Hi, im Amy.

My blog project:
Fungi: A New Revolution in Violin Making
By: Amy

A Violin

A few months ago, an important discovery was made in the world of violin making. A test was done to see whether a violin like the Stradivarius’s could be created. Amazingly, it was, with the help of Francis Schwarze of the Swiss Federal Laboratories for Materials Testing and Research and a Swiss violin maker, Michael Rhonheimer. The test was to see if fungi treated wood could create similar wood that was used when Stradivarious created his violins. This article was published in science daily, new scientist, and live science.
During Stradivarious’s time, he used wood with a low density, which was abundant in the cold weather between 1645 and 1715. The reason that scientists chose fungi in this experiment was because fungi break down rotting wood, and in doing this, they change the cell structure of the wood, which creates a lower density in the wood. This structure change makes a lighter wood that is similar to the wood Stradivarius used to create his violins.

Here is a link to a video that shows how the weather affects wood, and about the history of the stradivarious violins:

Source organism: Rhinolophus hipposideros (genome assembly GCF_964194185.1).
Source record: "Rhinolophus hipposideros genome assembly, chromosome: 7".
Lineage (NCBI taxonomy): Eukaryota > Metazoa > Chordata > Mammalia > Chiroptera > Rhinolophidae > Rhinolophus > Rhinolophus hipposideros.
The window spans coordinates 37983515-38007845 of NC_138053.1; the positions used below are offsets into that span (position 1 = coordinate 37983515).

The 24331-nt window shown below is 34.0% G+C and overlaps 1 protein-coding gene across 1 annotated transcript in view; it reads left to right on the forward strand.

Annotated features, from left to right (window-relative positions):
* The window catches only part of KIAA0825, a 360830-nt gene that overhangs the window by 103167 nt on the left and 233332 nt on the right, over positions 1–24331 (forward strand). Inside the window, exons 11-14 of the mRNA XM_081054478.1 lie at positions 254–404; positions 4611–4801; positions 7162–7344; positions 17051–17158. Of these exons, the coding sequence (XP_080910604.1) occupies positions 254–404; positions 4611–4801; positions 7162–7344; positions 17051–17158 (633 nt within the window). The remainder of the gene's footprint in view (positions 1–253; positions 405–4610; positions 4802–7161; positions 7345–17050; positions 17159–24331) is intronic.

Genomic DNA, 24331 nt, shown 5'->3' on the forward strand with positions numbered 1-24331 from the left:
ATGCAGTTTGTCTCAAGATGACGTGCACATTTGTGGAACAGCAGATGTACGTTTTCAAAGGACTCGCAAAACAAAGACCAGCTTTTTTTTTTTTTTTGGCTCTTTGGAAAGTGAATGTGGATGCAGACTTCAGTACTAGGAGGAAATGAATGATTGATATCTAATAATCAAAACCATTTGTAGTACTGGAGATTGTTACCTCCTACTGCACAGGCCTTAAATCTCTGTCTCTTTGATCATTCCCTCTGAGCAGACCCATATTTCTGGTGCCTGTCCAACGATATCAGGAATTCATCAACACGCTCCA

Xylaria longipes "Dead Man's Fingers"
This test used five violins. Four would be made from the same type of wood and one would be treated for six months, one for nine months, and the other two were untreated. The other violin would be a Stradivarius. The violins were treated with two different types of fungi. One was Physisporinus vitreus,
which was on the spruce top half of the instrument and they other was Xylaria longipes (Dead Man’s Fingers), which was for the sycamore bottom half of the instrument. They tested these instruments by having a British violinist, Mathew Trusler, play the four instruments in front of an audience of 180 people at the Osnabrücker Baumpflegetagen conference in Germany, which focused on forestry. The instruments were played behind a curtain and the audience judged there tone. 90 out of the 180 people though that the violin treated for nine months had the best tone quality and 113 of the people though that it was the Stradivarius that was being played. The Stradivarius came in second with 39 people.